14 June 2005

Backwards Indeed

There's an interesting article in yesterday's Guardian on how backward publishers are… that reflects some rather interesting backwardness on the part of the article's author. Three hundred years' worth.

Paul Carr remarks:

I've always had a romantic notion of setting up a book publishing house. The Da Vinci Code, The Little Book of Chavs, My Story (the Paul Gascoigne story) — I defy anyone to buy those great literary works and not immediately fall under publishing's spell. But wait. Because there's a depressing side to publishing. The horrible truth is that, with a few exceptions, publishers are some of the most backward people in the world. Backward in developing new ideas (more Da Vinci clones please!), backward in getting books quickly from manuscript to publication (unless they're about dead popes or people's princesses) and above all, backward in embracing new technology. And so it was last week that a group of German publishers got themselves in a bit of a tizz over Google Print.

"Don't Publish and Be Doomed" (13 June 2005) (fake paragraphing removed for clarity).1

He was doing fine until he got to the last paragraph. The problem is that he's musing on the GooglePrint issue as if the only people who might object to it are the publishers. That would be true if we were talking about the film industry (the production company owns the copyright), and perhaps the recording industry (in most cases, the recording company owns the copyright in the performances). But it's not true in publishing—because frequently, and perhaps even most of the time (depending upon how one draws the boundaries of the "publishing industry"), the publisher does not own the copyright, nor the right to approve this kind of scanning. This is precisely the problem that led to Rosetta Books: Random House did not have electronic book rights itself, and therefore could not have authorized Google to Googleprint works by William Styron and Kurt Vonnegut (had Googleprint been started in the late 1990s).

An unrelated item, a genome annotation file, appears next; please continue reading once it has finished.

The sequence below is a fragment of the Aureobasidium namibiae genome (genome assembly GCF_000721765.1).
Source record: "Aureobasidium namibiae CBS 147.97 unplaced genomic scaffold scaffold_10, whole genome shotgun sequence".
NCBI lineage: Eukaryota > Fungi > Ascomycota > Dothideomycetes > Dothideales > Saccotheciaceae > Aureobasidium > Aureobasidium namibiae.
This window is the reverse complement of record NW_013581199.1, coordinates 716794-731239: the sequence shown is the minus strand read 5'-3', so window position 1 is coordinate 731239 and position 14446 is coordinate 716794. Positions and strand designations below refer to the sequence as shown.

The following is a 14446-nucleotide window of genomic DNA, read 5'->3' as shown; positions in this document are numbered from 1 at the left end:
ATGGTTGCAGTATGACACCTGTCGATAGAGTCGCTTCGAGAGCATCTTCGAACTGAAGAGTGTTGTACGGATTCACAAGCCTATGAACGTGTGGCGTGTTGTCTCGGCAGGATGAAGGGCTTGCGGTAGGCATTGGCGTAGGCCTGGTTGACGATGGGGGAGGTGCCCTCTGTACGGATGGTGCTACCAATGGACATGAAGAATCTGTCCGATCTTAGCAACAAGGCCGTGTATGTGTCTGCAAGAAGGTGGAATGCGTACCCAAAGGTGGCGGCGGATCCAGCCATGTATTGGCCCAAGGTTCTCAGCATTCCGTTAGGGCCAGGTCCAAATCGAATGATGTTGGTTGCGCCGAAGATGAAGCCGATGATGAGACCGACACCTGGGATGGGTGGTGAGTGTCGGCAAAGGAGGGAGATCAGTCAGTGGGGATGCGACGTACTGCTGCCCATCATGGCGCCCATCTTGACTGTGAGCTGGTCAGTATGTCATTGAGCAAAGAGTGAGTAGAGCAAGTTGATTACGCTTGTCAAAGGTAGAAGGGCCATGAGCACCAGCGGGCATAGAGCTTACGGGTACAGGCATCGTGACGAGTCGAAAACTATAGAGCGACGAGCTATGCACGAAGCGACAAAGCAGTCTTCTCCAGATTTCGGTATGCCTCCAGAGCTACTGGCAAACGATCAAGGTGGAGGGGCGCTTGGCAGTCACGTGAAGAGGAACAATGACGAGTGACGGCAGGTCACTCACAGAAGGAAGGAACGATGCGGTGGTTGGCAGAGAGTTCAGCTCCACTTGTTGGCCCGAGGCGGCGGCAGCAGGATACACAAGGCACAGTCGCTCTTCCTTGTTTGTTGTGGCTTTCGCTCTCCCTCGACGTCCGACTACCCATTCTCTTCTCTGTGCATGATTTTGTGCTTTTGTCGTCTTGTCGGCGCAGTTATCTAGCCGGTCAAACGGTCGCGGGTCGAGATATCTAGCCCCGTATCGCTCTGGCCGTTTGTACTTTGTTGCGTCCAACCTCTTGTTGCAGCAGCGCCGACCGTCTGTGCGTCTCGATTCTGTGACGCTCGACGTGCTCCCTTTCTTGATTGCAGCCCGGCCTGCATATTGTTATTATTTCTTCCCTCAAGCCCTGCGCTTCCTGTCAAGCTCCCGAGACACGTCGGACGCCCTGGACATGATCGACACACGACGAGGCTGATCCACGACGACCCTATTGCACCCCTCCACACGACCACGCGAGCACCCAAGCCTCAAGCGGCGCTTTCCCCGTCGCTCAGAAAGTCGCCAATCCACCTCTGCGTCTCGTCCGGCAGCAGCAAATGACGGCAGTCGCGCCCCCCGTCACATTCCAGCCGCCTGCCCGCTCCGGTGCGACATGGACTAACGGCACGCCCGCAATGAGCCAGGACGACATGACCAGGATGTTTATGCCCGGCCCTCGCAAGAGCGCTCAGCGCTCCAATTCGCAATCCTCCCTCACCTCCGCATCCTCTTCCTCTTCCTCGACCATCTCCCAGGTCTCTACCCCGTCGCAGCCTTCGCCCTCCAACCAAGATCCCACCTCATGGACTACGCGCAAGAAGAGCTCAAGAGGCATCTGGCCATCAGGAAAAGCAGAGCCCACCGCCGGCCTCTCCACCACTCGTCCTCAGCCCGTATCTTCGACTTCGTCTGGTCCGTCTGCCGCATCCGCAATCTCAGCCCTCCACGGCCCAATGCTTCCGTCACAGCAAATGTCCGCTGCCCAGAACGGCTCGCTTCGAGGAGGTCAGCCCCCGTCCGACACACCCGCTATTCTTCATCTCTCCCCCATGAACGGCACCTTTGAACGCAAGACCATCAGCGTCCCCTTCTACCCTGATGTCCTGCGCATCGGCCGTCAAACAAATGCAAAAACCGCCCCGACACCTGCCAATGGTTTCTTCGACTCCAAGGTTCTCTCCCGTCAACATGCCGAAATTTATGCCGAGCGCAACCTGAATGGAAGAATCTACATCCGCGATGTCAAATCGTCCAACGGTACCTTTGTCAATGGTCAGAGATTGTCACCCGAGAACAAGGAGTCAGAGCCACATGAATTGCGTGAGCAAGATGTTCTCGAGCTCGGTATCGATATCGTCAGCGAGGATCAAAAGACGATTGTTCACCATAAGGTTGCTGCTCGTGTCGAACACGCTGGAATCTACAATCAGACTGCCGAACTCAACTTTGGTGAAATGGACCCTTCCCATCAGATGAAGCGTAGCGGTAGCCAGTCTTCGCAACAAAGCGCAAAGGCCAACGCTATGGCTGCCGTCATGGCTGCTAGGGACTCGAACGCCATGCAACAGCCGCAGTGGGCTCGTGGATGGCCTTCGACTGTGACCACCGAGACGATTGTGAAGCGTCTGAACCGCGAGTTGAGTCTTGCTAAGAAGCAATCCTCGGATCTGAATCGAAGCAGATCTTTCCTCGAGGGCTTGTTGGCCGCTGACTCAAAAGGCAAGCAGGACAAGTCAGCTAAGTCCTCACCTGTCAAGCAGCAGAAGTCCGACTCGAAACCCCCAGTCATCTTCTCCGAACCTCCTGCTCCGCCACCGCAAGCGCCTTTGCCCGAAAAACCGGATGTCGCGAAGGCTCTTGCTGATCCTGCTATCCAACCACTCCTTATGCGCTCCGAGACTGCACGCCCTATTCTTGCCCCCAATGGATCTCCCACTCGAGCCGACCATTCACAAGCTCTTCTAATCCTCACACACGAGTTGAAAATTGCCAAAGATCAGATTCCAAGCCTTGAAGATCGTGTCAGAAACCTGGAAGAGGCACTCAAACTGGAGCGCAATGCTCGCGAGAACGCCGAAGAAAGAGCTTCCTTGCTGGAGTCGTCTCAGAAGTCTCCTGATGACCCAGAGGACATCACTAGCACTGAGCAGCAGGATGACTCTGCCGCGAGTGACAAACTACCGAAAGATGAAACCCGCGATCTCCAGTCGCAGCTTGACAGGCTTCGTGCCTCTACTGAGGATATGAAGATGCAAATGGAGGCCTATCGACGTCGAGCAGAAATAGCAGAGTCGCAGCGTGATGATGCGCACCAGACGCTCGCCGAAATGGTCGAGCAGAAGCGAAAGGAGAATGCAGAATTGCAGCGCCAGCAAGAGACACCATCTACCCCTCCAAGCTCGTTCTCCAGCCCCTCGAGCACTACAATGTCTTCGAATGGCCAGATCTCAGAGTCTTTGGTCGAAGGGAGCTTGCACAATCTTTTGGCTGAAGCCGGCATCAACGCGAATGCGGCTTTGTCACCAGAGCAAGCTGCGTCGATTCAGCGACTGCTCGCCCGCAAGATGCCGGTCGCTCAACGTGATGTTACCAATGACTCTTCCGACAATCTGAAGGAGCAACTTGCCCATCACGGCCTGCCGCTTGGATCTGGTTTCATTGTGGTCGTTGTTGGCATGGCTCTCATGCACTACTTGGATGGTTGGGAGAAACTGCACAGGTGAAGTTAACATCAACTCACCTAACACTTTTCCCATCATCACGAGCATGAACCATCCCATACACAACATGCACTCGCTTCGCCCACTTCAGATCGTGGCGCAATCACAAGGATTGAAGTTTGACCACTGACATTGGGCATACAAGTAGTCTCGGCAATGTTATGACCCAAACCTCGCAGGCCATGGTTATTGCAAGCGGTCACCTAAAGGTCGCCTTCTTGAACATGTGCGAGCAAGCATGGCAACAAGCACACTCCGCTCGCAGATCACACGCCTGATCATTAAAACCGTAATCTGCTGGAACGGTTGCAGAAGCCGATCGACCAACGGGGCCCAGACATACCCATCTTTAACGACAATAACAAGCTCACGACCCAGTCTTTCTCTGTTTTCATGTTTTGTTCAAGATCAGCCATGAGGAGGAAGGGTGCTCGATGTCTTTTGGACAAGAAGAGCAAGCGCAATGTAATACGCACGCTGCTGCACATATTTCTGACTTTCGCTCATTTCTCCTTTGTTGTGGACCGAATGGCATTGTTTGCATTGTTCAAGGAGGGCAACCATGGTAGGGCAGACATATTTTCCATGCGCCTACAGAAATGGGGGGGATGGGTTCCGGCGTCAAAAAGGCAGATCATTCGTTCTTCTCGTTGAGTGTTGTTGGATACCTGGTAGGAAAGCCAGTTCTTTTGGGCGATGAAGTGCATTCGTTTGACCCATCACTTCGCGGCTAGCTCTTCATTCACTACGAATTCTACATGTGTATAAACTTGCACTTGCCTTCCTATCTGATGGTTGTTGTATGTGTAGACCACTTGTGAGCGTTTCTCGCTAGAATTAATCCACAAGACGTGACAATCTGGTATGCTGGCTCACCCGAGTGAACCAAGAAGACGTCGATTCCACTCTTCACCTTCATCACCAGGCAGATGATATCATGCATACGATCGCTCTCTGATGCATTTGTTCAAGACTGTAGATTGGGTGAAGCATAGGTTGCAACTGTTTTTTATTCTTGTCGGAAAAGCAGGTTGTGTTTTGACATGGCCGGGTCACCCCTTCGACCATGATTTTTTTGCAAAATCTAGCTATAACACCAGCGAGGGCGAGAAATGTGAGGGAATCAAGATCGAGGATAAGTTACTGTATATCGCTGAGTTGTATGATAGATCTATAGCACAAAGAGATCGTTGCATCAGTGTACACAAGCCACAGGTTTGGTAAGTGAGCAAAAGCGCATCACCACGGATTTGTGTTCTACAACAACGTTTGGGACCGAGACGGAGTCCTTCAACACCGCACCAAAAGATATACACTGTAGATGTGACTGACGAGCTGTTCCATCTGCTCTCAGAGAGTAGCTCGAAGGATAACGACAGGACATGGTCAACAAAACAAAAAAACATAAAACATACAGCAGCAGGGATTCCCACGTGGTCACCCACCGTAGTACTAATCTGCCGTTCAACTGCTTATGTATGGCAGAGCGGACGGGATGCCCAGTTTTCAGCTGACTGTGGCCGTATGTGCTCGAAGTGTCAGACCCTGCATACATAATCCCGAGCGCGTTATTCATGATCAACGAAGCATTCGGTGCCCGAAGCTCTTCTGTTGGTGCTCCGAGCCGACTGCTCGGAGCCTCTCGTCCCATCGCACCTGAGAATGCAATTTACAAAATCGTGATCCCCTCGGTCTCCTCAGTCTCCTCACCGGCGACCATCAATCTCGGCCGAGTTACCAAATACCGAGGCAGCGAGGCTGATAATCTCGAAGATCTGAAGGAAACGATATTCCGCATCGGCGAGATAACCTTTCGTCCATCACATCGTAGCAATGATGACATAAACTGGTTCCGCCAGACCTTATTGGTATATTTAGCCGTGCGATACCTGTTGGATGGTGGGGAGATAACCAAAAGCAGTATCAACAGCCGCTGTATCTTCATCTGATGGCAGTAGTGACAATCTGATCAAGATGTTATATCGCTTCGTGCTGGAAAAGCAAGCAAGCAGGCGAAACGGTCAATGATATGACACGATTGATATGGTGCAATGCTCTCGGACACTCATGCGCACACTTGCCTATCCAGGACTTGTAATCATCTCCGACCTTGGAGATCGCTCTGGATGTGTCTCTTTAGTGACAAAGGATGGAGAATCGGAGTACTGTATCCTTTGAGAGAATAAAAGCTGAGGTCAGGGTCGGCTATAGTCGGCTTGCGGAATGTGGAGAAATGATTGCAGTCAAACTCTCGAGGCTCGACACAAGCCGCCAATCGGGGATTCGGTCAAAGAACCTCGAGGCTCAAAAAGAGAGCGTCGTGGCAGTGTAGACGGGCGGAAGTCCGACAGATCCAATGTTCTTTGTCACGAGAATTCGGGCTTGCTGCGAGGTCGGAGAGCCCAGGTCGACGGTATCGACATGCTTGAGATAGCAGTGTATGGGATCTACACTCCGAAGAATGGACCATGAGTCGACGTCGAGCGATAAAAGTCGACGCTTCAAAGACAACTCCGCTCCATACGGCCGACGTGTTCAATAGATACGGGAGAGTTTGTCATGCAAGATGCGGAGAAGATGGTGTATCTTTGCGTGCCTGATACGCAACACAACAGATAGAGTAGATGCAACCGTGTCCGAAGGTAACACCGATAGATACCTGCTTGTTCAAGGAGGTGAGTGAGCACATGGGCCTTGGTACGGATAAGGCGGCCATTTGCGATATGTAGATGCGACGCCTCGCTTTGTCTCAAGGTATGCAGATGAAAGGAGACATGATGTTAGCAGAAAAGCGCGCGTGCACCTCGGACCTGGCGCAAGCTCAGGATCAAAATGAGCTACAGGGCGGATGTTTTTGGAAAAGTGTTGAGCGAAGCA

Why is this proof of "backwardness"? Because once upon a time, the publishers did, as a matter of law, own all of those rights. Before, that is, the Statute of Anne. Of 1710.

And another thought for Mr Carr: Just how much of that advertising revenue do you think is going to make its way into authors' pockets? Oh. That's right. You're not exactly a disinterested party here. You are a publisher yourself. <SARCASM> I bet you wish you were an American publisher so you could impose WFH contracts, too. </SARCASM>

  1. Paul Gascoigne, for you ignorant Yanks who don't know, was a star football (soccer) player in the late 1980s and early 1990s who drank and frittered (literally—in a sport that emphasizes fitness, he ate himself into a serious weight problem with a love of fried foods and beer) away Joe Montana-level talent. He's the gentleman on the right in this photograph (I was actually at that match, although I didn't see the incident).